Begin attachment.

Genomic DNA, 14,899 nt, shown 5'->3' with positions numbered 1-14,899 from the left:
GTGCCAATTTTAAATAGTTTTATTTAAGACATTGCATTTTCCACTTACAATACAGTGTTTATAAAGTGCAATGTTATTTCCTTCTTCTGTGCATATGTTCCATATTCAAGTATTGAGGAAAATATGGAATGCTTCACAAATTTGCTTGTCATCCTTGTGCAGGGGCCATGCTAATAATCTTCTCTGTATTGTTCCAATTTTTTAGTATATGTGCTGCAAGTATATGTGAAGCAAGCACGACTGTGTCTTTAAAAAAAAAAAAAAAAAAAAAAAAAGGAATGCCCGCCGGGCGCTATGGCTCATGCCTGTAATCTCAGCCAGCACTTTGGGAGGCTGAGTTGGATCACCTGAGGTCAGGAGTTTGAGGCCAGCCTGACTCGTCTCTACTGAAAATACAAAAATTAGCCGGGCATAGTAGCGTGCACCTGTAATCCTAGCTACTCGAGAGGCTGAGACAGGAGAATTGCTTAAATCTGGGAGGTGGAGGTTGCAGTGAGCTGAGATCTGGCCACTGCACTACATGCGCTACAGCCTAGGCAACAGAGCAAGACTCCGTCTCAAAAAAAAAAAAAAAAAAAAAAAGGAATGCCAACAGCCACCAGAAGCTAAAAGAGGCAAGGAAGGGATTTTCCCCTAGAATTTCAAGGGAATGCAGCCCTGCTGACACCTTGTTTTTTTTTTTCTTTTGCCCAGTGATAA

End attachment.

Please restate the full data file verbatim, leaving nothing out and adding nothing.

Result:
Genomic DNA, 14,899 nt, shown 5'->3' with positions numbered 1-14,899 from the left:
GTGCCAATTTTAAATAGTTTTATTTAAGACATTGCATTTTCCACTTACAATACAGTGTTTATAAAGTGCAATGTTATTTCCTTCTTCTGTGCATATGTTCCATATTCAAGTATTGAGGAAAATATGGAATGCTTCACAAATTTGCTTGTCATCCTTGTGCAGGGGCCATGCTAATAATCTTCTCTGTATTGTTCCAATTTTTTAGTATATGTGCTGCAAGTATATGTGAAGCAAGCACGACTGTGTCTTTAAAAAAAAAAAAAAAAAAAAAAAAAGGAATGCCCGCCGGGCGCTATGGCTCATGCCTGTAATCTCAGCCAGCACTTTGGGAGGCTGAGTTGGATCACCTGAGGTCAGGAGTTTGAGGCCAGCCTGACTCGTCTCTACTGAAAATACAAAAATTAGCCGGGCATAGTAGCGTGCACCTGTAATCCTAGCTACTCGAGAGGCTGAGACAGGAGAATTGCTTAAATCTGGGAGGTGGAGGTTGCAGTGAGCTGAGATCTGGCCACTGCACTACATGCGCTACAGCCTAGGCAACAGAGCAAGACTCCGTCTCAAAAAAAAAAAAAAAAAAAAAAAGGAATGCCAACAGCCACCAGAAGCTAAAAGAGGCAAGGAAGGGATTTTCCCCTAGAATTTCAAGGGAATGCAGCCCTGCTGACACCTTGTTTTTTTTTTTCTTTTGCCCAGTGATAA